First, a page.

Stage 18 Of The Tour de France Is Some Kind Of Sick Joke
I just realized that the Tour de France has been underway for nearly three weeks -- it began on July 5 and we've only just completed Stage 18, with three more to go. Even the best HBO series only go 12 episodes, max. I can now understand why cyclists take steroids -- you need them just to stay alive.
Tour de France riders will have covered 2,088 miles when it's all over, which is insane. I'm exhausted after going to the grocery store and the bank in the same day ... in a car. But these cyclists have to climb mountains, as the Tour de France is the only sporting event to require skin-tight pants and a map of the Alps.
So someone last year looked over the course and said, "Not difficult enough." And so the Montvernier Laces were added, in which riders have to climb 17 hairpin turns on a secluded road in the mountains of southeastern France. A guy who biked it describes the route:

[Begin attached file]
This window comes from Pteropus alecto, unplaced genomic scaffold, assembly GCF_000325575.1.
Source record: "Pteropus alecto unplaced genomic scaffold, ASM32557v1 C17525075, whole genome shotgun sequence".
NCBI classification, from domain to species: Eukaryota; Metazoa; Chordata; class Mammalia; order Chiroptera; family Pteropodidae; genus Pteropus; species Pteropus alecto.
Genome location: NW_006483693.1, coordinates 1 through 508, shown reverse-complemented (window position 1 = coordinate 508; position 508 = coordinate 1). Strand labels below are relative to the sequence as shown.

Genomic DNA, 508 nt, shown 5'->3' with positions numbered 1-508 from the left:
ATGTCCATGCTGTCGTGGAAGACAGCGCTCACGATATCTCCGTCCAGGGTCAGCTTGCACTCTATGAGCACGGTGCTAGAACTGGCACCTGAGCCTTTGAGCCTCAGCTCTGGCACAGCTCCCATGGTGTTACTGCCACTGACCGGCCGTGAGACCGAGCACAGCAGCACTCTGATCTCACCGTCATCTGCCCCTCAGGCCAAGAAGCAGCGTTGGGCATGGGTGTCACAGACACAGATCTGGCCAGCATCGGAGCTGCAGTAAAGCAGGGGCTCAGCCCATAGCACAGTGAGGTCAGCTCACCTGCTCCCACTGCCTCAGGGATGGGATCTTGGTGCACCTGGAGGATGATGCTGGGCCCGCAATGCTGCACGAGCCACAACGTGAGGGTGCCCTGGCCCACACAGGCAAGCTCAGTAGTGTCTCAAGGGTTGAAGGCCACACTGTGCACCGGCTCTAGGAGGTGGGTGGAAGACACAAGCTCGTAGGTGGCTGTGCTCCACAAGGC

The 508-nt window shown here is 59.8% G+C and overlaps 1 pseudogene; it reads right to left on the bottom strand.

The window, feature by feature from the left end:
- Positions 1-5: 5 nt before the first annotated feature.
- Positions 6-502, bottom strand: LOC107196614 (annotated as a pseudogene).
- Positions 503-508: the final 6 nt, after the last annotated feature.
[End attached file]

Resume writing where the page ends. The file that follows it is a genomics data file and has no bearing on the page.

There are 17 hairpins (lots of publications say 18, but one is questionable and off in its own #hairpinpolice). The 17 hairpins all come in a stretch of roughly 2.5 kilometres. That’s a hairpin every 150 metres. The road is narrow, the hairpins sharp, and large vehicles are forbidden. It’s a steady incline, roughly 8% average.
That actually makes it sound less daunting than photos suggest -- it's the kind of thing, when first viewed, that would make Julius Caesar say "*&%@! it" and turn back toward Rome. Not that that ever happened -- the road was completed in 1934.
So Romain Bardet of France won the stage -- the first Tour de France stage victory of his career and no wonder: there can be no bigger home field advantage than this insanity. Chris Froome of Britain maintains the overall lead.
Please form an orderly queue:
— Cyclingnews.com (@Cyclingnewsfeed) July 23, 2015